More Data Collection for Lenders on Horizon: CFPB Rulemaking Process Well Underway Related to ECOA Amendment

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The Dodd-Frank Wall Street Reform and Consumer Protection Act (Dodd-Frank Act), among other things, required the Consumer Financial Protection Bureau (CFPB) to adopt regulations governing the collection of certain small business lending data. Section 1071 of the Dodd-Frank Act amended the Equal Credit Opportunity Act (ECOA), as follows: “in the case of any application to a financial institution for credit for [a] women-owned, minority-owned, or small business, the financial institution shall – (1) inquire whether the business is a women-owned, minority-owned or small business.” The amendment requires financial institutions to compile and maintain certain mandatory information related to the application for credit, as well as discretionary data points that the CFPB believes will further support the purpose of Section 1071. A “financial institution” is defined broadly under Section 1071 as “any partnership, company, corporation, association (incorporated or unincorporated), trust, estate, cooperative organization, or other entity that engages in financial activity.”

The CFPB is in the process of rulemaking to implement section 1071. On September 25, 2020, the CFPB published its Outline of Proposals Under Consideration and Alternatives Considered. It also has engaged with small business representatives for input and, on December 15, 2020, published its Final Report of the Small Business Review Panel. The current status of the CFPB’s rulemaking process can be found here.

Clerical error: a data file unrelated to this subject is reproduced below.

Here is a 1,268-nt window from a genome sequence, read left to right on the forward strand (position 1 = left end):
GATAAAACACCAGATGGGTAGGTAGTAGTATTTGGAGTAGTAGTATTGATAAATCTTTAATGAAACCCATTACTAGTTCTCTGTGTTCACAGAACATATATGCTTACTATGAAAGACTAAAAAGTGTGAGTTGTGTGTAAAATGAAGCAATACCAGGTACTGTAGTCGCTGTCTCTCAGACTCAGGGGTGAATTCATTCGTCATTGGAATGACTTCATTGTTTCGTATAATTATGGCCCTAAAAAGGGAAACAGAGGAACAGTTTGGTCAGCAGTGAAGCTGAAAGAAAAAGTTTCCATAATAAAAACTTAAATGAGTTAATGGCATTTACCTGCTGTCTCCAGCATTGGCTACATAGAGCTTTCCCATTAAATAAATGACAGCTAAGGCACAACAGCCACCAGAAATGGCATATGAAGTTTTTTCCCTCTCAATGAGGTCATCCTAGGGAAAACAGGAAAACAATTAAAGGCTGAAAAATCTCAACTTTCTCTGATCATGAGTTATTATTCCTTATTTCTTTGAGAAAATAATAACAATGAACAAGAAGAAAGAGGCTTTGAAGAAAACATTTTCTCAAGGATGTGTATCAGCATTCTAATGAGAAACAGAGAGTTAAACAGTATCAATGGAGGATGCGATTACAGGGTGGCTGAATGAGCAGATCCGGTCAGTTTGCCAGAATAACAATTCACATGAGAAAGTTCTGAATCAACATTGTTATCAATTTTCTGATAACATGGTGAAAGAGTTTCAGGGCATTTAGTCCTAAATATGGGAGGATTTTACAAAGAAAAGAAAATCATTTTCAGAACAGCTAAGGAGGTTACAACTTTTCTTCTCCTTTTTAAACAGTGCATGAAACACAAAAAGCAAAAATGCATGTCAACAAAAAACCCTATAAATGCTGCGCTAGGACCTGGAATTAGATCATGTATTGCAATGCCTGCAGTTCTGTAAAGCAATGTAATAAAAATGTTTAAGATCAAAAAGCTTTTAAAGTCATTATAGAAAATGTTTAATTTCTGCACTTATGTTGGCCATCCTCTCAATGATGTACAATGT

The CFPB continues to consider the breadth and scope of its rulemaking and related impact on those it regulates, including: (i) whether to narrow the definition of “financial institution;” (ii) whether to limit or clarify the definitions of “small business,” “minority-owned business,” and “women-owned business;” (iii) whether to carve-out certain financial products that would otherwise fall under the definitions of “application” and “credit” triggering data collection; (iv) what additional discretionary data points financial institutions must collect; and (v) timing considerations related to collection, reporting and implementation.

Opinions and conclusions in this post are solely those of the author unless otherwise indicated. The information contained in this blog is general in nature and is not offered and cannot be considered as legal advice for any particular situation. The author has provided the links referenced above for information purposes only and by doing so, does not adopt or incorporate the contents. Any federal tax advice provided in this communication is not intended or written by the author to be used, and cannot be used by the recipient, for the purpose of avoiding penalties which may be imposed on the recipient by the IRS. Please contact the author if you would like to receive written advice in a format which complies with IRS rules and may be relied upon to avoid penalties.

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DISCLAIMER: Because of the generality of this update, the information provided herein may not be applicable in all situations and should not be acted upon without specific legal advice based on particular situations.

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